Katelyn M. Gostic

James S. McDonnell Foundation Postdoctoral Fellow

University of Chicago


I am a McDonnell Foundation Postdoc working with Sarah Cobey and Patrick Wilson at the University of Chicago. Previously, I received my PhD in Ecology and Evolutionary Biology from UCLA, supervised by Jamie Lloyd-Smith, and an AB in Ecology and Evolutionary Biology from Princeton University.

I build mathematical and computaional models to study how infectious diseases emerge and spread.

I spent much of 2020 working with the Cobey lab to analyze COVID-19 data in real time and to support decision making in Illinois. Previously, I contributed research showing that airport traveler screening and fever screening is fundamentally ineffective to slow or prevent the spread of emerging infectious diseases. I am interested in identifying more effective surveillance and screening approaches to prevent the next pandemic.

Another focus of my reserach is understanding how early childhood influenza exposures shape lifelong immune memory. We gain particularly strong, lifelong protection against influenza viruses on the same branch of the genetic tree as the viruses that circulated when we were children. But this strong memory may come at the expense of equally strong protection against influenza viruses encountered later in life. As a postdoc, I am working to understand how these birth year-specific biases in immune memory develop, and how they shape the birth year-specific effectiveness of influenza vaccination.


July 14 2021 - I spoke today at the Columbia COVID-19 Virtual Symposium on the challenges of working with noisy, lagged, and incomplete epidemic data. We can build better computational tools and data sharing infrastructure to prevent the next pandemic.

June 22 2021 - Had a great time presenting at my first SER meeting.

May 16 2021 - "Fever checks are funamentally ineffective" to stop the spread of COVID-19. Read my take in this CNN piece.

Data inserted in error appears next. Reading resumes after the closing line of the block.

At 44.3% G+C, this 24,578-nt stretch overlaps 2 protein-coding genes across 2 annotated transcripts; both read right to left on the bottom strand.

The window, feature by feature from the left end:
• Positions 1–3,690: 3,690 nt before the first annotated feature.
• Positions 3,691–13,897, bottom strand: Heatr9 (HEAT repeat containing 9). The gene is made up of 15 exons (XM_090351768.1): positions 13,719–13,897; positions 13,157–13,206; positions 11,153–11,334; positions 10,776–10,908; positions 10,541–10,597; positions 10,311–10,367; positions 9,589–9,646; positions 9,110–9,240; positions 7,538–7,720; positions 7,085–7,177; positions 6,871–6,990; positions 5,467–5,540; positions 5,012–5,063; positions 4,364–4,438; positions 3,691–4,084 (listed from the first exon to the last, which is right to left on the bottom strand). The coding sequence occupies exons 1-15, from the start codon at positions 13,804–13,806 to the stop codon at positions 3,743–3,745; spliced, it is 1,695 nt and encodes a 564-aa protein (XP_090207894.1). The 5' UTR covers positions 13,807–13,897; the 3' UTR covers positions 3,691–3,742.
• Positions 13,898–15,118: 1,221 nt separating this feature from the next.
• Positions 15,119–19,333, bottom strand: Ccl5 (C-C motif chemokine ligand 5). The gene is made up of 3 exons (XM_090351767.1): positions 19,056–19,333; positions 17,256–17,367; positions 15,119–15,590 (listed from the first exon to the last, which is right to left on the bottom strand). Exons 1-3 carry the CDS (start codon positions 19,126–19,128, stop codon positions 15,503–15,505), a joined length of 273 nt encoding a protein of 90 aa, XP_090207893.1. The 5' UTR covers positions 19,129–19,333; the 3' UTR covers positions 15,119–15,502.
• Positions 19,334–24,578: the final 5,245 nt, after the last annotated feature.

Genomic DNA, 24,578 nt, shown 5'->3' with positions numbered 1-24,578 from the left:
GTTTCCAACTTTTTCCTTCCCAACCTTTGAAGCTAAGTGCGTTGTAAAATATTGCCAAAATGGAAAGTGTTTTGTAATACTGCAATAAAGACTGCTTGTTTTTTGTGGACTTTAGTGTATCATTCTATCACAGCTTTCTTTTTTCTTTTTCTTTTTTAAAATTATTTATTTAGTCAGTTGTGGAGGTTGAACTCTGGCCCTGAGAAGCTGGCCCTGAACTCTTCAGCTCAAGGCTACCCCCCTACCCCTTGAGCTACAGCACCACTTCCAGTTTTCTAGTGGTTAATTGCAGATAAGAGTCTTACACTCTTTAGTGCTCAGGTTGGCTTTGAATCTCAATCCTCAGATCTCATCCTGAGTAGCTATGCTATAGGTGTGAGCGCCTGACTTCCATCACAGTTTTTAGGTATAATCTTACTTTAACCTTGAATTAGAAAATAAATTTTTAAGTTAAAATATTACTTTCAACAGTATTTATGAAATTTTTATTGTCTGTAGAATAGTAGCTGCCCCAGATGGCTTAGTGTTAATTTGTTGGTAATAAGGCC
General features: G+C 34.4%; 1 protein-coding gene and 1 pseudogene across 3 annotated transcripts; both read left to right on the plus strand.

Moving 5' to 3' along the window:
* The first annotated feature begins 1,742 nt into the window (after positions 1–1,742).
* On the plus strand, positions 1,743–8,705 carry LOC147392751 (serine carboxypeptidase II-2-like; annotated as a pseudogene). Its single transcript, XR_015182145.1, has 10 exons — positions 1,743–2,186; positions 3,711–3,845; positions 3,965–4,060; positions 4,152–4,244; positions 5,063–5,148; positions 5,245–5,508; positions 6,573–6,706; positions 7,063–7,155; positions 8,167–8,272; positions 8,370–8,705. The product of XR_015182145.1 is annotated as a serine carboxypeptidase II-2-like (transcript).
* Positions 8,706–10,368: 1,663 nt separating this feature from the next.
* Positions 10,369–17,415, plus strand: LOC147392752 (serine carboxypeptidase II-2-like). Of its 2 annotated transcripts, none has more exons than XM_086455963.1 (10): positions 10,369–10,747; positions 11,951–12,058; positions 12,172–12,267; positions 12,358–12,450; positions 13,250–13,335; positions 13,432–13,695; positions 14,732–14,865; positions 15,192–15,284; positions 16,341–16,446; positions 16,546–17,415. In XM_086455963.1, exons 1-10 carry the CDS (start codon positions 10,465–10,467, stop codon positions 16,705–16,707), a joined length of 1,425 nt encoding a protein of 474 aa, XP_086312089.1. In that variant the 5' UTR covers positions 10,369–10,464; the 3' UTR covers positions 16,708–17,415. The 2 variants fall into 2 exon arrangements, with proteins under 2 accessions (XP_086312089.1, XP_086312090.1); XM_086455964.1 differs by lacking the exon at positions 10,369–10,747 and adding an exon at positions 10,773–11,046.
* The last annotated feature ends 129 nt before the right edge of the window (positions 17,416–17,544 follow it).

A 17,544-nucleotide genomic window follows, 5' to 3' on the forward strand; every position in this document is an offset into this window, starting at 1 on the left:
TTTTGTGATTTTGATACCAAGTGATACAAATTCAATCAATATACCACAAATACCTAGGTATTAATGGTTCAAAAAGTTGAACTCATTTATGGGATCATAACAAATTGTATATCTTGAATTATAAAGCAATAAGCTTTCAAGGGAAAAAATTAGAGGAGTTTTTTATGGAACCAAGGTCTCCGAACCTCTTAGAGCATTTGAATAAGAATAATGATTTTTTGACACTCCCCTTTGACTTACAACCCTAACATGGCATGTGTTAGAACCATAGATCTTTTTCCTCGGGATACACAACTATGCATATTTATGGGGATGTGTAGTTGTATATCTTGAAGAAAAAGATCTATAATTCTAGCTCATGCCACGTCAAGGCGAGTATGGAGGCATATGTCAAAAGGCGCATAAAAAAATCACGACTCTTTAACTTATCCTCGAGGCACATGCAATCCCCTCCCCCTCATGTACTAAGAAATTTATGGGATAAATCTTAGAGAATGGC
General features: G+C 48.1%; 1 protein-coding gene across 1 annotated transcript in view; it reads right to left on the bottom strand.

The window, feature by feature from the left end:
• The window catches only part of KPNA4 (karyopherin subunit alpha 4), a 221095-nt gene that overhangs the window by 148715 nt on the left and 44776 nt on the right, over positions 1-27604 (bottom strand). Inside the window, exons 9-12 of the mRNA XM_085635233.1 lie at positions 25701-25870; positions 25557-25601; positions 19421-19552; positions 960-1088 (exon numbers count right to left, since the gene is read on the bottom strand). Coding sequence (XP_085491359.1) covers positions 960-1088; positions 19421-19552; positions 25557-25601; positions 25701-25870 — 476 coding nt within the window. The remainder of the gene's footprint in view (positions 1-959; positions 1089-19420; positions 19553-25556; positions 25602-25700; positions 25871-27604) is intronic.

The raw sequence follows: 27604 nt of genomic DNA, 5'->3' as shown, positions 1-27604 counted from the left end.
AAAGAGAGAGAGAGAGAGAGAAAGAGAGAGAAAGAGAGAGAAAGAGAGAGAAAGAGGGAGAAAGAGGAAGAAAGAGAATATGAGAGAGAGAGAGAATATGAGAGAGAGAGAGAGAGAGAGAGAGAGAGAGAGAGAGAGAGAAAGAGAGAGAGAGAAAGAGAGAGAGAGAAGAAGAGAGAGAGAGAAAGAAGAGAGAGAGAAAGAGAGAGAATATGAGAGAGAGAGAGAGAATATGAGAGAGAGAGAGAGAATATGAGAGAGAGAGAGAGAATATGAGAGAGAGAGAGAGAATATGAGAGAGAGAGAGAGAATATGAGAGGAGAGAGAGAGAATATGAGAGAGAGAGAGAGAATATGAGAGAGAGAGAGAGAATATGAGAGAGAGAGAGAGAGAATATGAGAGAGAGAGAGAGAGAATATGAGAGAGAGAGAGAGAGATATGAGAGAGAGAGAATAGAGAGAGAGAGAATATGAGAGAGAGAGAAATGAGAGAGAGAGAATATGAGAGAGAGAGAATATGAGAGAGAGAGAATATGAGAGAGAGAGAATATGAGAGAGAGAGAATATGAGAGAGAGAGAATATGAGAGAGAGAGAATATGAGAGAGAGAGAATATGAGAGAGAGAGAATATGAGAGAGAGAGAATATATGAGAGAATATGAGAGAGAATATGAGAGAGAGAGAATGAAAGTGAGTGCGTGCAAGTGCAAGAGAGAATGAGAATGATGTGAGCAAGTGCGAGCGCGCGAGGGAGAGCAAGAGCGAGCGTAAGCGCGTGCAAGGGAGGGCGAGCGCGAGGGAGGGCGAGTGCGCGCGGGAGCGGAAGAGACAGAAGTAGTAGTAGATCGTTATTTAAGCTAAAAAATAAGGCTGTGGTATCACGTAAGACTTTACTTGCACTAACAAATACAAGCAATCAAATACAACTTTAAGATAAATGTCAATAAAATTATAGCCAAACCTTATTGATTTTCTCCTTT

Jan. 28 2021 - I really apreciate Jordana Cepelewicz's excellent work on this piece in Quanta magazine, which does an exceptional job explaining the challenges we faced in modeling COVID-19, and nicely captures the mood of the modeling community.

Oct. 20 2020 - I recently spoke with the Wall Street Joural, NBC, and Salon about the ineffectiveness of temperature screening for detection of COVID-19, and why rapid antigen testing would be much better!

Sept. 29 2020 - Our Rt paper was accepted at PLOS Computational Biology!

June 22 2020 - It can be incredibly challenging to estimate the effective reproductive number in real time. We summarize challenges and best practices in a new preprint.

March 20 2020 - I spoke with National Geographic about herd immunity, and why using it as a strategy to control of COVID-19 will cause unnecessary infections and deaths.

March 10 2020 - I worked behind the scenes with Brains On!, a NSF-funded science podcast for kids, on an episode about the new coronavirus.

Feb. 24 2020 - The Cobey lab is featured in the Chicago Tribune for our work on COVID-19.

Feb. 24 2020 - Our paper on the ineffectiveness of airport screening for SARS-CoV-2 is now out in eLife!

Dec. 19 2019 - Our study on how imprinting shapes risk from seasonal influenza just came out in PLOS Pathogens. Check it out!

Dec. 6 2019 - Seeing lots of great talks and eating lots of barbecue at Epidemics 2019 in Charleston!

Nov. 12 2019 - At the Gates Foundation today, discussing the idea of using Imprinting to develop better influenza vaccines.

Aug. 23 2019 - I'm starting a new postdoc in a few weeks! Excited to be working with Sarah Cobey and Patrick Wilson at the University of Chicago.

Aug. 2, 2019 - I'm officially done with my PhD!

June 2019 - What an honor to give a talk at EEID this year! Always great discussions and great people at this meeting. Already looking forward to next time.